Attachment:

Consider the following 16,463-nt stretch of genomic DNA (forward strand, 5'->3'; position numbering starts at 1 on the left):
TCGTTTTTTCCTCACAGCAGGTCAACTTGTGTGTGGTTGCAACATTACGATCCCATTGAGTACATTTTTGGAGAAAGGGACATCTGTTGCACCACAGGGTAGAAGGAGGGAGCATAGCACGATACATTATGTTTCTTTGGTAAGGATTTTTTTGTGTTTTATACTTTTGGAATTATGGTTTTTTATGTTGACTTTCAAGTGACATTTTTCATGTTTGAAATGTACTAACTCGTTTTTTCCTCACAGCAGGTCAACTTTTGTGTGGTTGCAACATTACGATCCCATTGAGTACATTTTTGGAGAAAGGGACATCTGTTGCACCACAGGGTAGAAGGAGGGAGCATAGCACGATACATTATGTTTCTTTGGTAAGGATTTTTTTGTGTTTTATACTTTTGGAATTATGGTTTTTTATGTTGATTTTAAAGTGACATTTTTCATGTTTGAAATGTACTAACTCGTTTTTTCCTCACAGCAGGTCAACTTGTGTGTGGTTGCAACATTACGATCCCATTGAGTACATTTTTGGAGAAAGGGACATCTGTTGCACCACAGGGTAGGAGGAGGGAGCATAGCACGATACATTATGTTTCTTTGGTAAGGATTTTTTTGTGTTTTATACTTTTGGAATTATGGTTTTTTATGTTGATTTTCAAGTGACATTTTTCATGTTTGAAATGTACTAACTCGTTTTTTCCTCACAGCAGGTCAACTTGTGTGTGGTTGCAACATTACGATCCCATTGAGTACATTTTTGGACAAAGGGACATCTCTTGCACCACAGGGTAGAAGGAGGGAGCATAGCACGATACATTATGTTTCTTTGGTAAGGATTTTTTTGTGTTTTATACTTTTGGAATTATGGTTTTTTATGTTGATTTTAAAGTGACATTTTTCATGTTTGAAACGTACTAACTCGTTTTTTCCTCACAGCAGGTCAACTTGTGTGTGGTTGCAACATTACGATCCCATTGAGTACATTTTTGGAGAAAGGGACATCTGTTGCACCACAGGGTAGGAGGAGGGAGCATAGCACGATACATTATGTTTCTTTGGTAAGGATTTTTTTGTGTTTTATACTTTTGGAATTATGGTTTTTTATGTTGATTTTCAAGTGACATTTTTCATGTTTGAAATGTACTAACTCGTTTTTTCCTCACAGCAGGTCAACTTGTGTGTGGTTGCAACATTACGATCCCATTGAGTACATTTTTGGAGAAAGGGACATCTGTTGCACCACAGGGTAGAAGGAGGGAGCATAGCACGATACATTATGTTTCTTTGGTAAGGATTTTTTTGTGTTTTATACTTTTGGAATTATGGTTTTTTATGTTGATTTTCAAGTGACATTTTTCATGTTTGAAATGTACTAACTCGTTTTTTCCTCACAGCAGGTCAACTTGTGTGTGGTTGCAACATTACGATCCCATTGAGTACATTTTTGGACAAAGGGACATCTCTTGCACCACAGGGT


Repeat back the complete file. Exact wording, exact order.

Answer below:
Consider the following 16,463-nt stretch of genomic DNA (forward strand, 5'->3'; position numbering starts at 1 on the left):
TCGTTTTTTCCTCACAGCAGGTCAACTTGTGTGTGGTTGCAACATTACGATCCCATTGAGTACATTTTTGGAGAAAGGGACATCTGTTGCACCACAGGGTAGAAGGAGGGAGCATAGCACGATACATTATGTTTCTTTGGTAAGGATTTTTTTGTGTTTTATACTTTTGGAATTATGGTTTTTTATGTTGACTTTCAAGTGACATTTTTCATGTTTGAAATGTACTAACTCGTTTTTTCCTCACAGCAGGTCAACTTTTGTGTGGTTGCAACATTACGATCCCATTGAGTACATTTTTGGAGAAAGGGACATCTGTTGCACCACAGGGTAGAAGGAGGGAGCATAGCACGATACATTATGTTTCTTTGGTAAGGATTTTTTTGTGTTTTATACTTTTGGAATTATGGTTTTTTATGTTGATTTTAAAGTGACATTTTTCATGTTTGAAATGTACTAACTCGTTTTTTCCTCACAGCAGGTCAACTTGTGTGTGGTTGCAACATTACGATCCCATTGAGTACATTTTTGGAGAAAGGGACATCTGTTGCACCACAGGGTAGGAGGAGGGAGCATAGCACGATACATTATGTTTCTTTGGTAAGGATTTTTTTGTGTTTTATACTTTTGGAATTATGGTTTTTTATGTTGATTTTCAAGTGACATTTTTCATGTTTGAAATGTACTAACTCGTTTTTTCCTCACAGCAGGTCAACTTGTGTGTGGTTGCAACATTACGATCCCATTGAGTACATTTTTGGACAAAGGGACATCTCTTGCACCACAGGGTAGAAGGAGGGAGCATAGCACGATACATTATGTTTCTTTGGTAAGGATTTTTTTGTGTTTTATACTTTTGGAATTATGGTTTTTTATGTTGATTTTAAAGTGACATTTTTCATGTTTGAAACGTACTAACTCGTTTTTTCCTCACAGCAGGTCAACTTGTGTGTGGTTGCAACATTACGATCCCATTGAGTACATTTTTGGAGAAAGGGACATCTGTTGCACCACAGGGTAGGAGGAGGGAGCATAGCACGATACATTATGTTTCTTTGGTAAGGATTTTTTTGTGTTTTATACTTTTGGAATTATGGTTTTTTATGTTGATTTTCAAGTGACATTTTTCATGTTTGAAATGTACTAACTCGTTTTTTCCTCACAGCAGGTCAACTTGTGTGTGGTTGCAACATTACGATCCCATTGAGTACATTTTTGGAGAAAGGGACATCTGTTGCACCACAGGGTAGAAGGAGGGAGCATAGCACGATACATTATGTTTCTTTGGTAAGGATTTTTTTGTGTTTTATACTTTTGGAATTATGGTTTTTTATGTTGATTTTCAAGTGACATTTTTCATGTTTGAAATGTACTAACTCGTTTTTTCCTCACAGCAGGTCAACTTGTGTGTGGTTGCAACATTACGATCCCATTGAGTACATTTTTGGACAAAGGGACATCTCTTGCACCACAGGGT